A Guide to Giving Feedback on Web UI, UX, and Web Applications (Without Wanting to Pull Your Hair Out)

 

A Guide to Giving Feedback on Web UI, UX, and Web Applications
Here are some simple techniques that you can use to provide useful feedback that will help your web development team understand how to get what you want.
Be Specific - Don't Beat Around the Bush
When providing feedback, be as specific as possible. Don't beat around the bush or use vague language. Instead, use concrete examples to illustrate your point. For instance, instead of saying "I don't like the layout," say "I think the layout would work better if the logo was moved to the left and the navigation bar was at the top." Point out the features from the initial web development specification if there are any deviations.
Do not give functional-level feedback and be focused on UI and UX.
Use Visuals - A Picture is Worth a Thousand Words
Visual aids are your friend. Use screenshots, annotations, or even sketches to illustrate your feedback. This will help your web development team visualize what you're trying to say and make it easier for them to implement the changes. If you can take screenshots and draw/write your feedback on the images, that should work well.
Keep It Simple - Don't Overcomplicate Things
Avoid using technical jargon or complicated language when providing feedback. Keep it simple and straightforward. Your web development team doesn't need to know the ins and outs of your industry jargon. They just need to know what changes you want to see.
Be Constructive - Not Destructive
Remember, feedback is not about criticizing or finding fault. It's about working together to make the product better. So, be constructive in your feedback. Point out the things that are working well and suggest improvements for the things that aren't.
Sending feedback to a person unknown requires patience, as you are aware the goal is to get things done right. Leave some appreciation for UI, especially when you give a lot of changes. This will motivate the designer to come up with better things next.
Be Timely - Don't Wait Until It's Too Late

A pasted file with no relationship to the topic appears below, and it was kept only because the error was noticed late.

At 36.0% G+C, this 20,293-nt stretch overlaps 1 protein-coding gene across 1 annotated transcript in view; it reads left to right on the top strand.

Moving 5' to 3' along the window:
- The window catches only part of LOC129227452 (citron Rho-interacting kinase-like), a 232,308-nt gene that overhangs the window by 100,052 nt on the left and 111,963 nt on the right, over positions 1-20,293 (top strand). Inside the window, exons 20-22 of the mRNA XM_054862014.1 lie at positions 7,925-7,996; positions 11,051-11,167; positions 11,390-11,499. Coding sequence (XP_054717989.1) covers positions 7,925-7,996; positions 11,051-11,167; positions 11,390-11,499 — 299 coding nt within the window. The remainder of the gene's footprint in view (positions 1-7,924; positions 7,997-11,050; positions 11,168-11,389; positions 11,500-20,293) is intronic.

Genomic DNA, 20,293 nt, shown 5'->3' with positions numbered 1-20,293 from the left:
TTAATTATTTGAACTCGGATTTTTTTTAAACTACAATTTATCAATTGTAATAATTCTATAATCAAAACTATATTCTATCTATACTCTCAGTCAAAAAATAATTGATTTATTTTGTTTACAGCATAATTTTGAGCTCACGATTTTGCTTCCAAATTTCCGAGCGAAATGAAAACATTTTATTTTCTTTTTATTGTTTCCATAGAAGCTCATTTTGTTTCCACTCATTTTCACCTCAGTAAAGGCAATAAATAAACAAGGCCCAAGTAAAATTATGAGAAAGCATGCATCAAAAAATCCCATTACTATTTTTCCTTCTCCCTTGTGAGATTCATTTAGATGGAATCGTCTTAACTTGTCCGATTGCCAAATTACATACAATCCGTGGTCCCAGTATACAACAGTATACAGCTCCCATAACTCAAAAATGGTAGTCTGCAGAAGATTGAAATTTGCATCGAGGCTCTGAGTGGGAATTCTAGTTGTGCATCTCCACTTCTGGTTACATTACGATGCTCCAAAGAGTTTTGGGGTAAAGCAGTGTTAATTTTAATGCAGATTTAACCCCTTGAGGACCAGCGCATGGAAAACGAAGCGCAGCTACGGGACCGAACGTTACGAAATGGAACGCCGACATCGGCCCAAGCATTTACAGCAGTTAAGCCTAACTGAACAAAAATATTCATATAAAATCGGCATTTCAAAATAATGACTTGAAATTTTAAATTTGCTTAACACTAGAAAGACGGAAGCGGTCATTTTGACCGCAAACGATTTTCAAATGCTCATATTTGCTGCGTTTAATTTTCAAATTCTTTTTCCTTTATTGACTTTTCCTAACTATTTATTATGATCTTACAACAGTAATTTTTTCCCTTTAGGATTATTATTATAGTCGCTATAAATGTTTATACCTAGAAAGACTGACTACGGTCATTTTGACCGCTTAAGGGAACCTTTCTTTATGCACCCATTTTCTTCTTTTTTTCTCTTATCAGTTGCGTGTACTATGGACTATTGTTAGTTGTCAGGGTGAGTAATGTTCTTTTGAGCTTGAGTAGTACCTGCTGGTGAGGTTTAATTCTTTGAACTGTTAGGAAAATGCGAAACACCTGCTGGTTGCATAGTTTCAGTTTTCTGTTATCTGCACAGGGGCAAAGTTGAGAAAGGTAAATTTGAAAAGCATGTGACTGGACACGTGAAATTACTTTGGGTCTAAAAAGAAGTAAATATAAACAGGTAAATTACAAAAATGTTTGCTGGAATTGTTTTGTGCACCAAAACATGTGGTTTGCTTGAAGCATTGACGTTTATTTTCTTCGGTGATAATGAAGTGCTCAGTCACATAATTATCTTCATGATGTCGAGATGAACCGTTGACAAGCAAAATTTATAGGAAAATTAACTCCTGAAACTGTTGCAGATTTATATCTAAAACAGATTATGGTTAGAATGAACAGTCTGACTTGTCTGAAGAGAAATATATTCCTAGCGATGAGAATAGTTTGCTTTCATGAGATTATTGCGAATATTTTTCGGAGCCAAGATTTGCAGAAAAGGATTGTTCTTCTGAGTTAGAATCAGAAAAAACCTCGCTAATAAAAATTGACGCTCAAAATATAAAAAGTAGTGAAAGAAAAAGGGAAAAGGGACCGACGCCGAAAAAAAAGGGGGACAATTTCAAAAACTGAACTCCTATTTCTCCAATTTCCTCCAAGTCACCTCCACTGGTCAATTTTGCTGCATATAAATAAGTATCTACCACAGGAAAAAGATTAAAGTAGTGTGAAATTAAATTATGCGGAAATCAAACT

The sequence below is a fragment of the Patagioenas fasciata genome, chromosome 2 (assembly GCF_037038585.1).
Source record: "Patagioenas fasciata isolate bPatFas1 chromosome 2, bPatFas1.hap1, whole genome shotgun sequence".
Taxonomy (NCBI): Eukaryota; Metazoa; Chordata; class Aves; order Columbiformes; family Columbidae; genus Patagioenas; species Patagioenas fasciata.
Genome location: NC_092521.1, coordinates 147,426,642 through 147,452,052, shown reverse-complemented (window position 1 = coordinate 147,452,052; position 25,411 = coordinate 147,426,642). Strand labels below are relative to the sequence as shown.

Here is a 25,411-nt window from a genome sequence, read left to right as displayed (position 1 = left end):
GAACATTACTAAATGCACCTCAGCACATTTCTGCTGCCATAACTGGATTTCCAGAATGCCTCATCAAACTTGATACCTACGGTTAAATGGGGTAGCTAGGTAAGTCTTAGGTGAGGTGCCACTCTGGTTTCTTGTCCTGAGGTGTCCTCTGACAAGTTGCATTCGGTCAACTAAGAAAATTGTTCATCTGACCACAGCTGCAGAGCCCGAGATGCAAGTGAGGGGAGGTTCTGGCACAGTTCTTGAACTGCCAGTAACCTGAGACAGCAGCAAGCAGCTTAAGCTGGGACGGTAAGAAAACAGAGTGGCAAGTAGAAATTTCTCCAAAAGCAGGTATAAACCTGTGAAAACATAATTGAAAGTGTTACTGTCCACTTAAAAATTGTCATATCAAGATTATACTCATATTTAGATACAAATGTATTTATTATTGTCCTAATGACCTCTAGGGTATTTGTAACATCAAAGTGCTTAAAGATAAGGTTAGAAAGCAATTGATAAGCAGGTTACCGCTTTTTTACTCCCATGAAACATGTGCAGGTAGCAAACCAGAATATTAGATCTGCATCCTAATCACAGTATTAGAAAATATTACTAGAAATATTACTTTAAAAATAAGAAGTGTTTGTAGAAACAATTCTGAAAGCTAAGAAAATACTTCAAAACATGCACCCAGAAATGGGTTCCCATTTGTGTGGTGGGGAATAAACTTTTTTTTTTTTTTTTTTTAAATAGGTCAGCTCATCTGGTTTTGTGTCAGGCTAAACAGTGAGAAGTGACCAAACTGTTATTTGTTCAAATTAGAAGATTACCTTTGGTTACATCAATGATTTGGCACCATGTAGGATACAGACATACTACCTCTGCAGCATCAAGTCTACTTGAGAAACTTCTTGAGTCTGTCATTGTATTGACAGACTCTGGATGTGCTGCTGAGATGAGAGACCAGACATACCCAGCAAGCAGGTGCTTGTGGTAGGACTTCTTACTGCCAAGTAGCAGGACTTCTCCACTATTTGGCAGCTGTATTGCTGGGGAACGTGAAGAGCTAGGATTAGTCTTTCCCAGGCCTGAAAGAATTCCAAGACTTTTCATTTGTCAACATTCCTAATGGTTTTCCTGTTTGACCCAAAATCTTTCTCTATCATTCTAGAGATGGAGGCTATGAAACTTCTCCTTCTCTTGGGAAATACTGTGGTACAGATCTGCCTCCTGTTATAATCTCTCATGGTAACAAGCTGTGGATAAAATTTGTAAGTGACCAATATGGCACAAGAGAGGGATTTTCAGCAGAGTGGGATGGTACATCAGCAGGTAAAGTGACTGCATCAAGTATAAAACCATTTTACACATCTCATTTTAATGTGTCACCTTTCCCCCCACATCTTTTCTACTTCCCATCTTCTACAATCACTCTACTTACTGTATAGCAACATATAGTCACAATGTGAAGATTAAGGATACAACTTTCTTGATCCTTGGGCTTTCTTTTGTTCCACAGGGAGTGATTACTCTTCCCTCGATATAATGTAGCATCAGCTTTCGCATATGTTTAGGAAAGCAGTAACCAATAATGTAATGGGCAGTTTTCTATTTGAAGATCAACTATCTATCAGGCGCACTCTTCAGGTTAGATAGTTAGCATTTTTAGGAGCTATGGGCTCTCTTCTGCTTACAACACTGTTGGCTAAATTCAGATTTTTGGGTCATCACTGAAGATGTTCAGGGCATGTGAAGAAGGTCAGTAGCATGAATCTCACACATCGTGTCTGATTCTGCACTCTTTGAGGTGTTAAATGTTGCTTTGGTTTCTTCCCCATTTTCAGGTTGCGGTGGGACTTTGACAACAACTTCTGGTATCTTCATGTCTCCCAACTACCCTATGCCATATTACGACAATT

Finally, provide feedback in a timely manner. Don't wait until the project is almost complete to provide feedback. This will only lead to frustration and delays. Instead, provide feedback at regular intervals throughout the project. Your developer might be working on more than one project, and timely feedback speaks a lot about you. It gives them an impression that you equally expect timely responses.
We hope these tips help you provide effective feedback to your web development team. Remember, giving feedback is an art that takes practice, but with the right techniques, you can become a pro. Happy feedback-ing!

We get it! Giving feedback to web development teams can be a daunting task, especially if you’re not tech-savvy. It’s like trying to explain to your grandparents how to use a smartphone – frustrating, time-consuming, and often leads to a lot of hair-pulling. But worry not, we’ve got you covered.

Here are some simple techniques that you can use to provide useful feedback that will help your web development team understand how to get what you want.

Be Specific – Don’t Beat Around the Bush

When providing feedback, be as specific as possible. Don’t beat around the bush or use vague language. Instead, use concrete examples to illustrate your point. For instance, instead of saying “I don’t like the layout,” say “I think the layout would work better if the logo was moved to the left and the navigation bar was at the top.” Point out the features from the initial web development specification if there are any deviations.

Do not give functional-level feedback and be focused on UI and UX.

Use Visuals – A Picture is Worth a Thousand Words

Visual aids are your friend. Use screenshots, annotations, or even sketches to illustrate your feedback. This will help your web development team visualize what you’re trying to say and make it easier for them to implement the changes. If you can take screenshots and draw/write your feedback on the images, that should work well.

Keep It Simple – Don’t Overcomplicate Things

Avoid using technical jargon or complicated language when providing feedback. Keep it simple and straightforward. Your web development team doesn’t need to know the ins and outs of your industry jargon. They just need to know what changes you want to see.

Be Constructive – Not Destructive

Remember, feedback is not about criticizing or finding fault. It’s about working together to make the product better. So, be constructive in your feedback. Point out the things that are working well and suggest improvements for the things that aren’t.

Sending feedback to a person unknown requires patience, as you are aware the goal is to get things done right. Leave some appreciation for UI, especially when you give a lot of changes. This will motivate the designer to come up with better things next.

Be Timely – Don’t Wait Until It’s Too Late

Finally, provide feedback in a timely manner. Don’t wait until the project is almost complete to provide feedback. This will only lead to frustration and delays. Instead, provide feedback at regular intervals throughout the project. Your developer might be working on more than one project, and timely feedback speaks a lot about you. It gives them an impression that you equally expect timely responses.

We hope these tips help you provide effective feedback to your web development team. Remember, giving feedback is an art that takes practice, but with the right techniques, you can become a pro. Happy feedback-ing!

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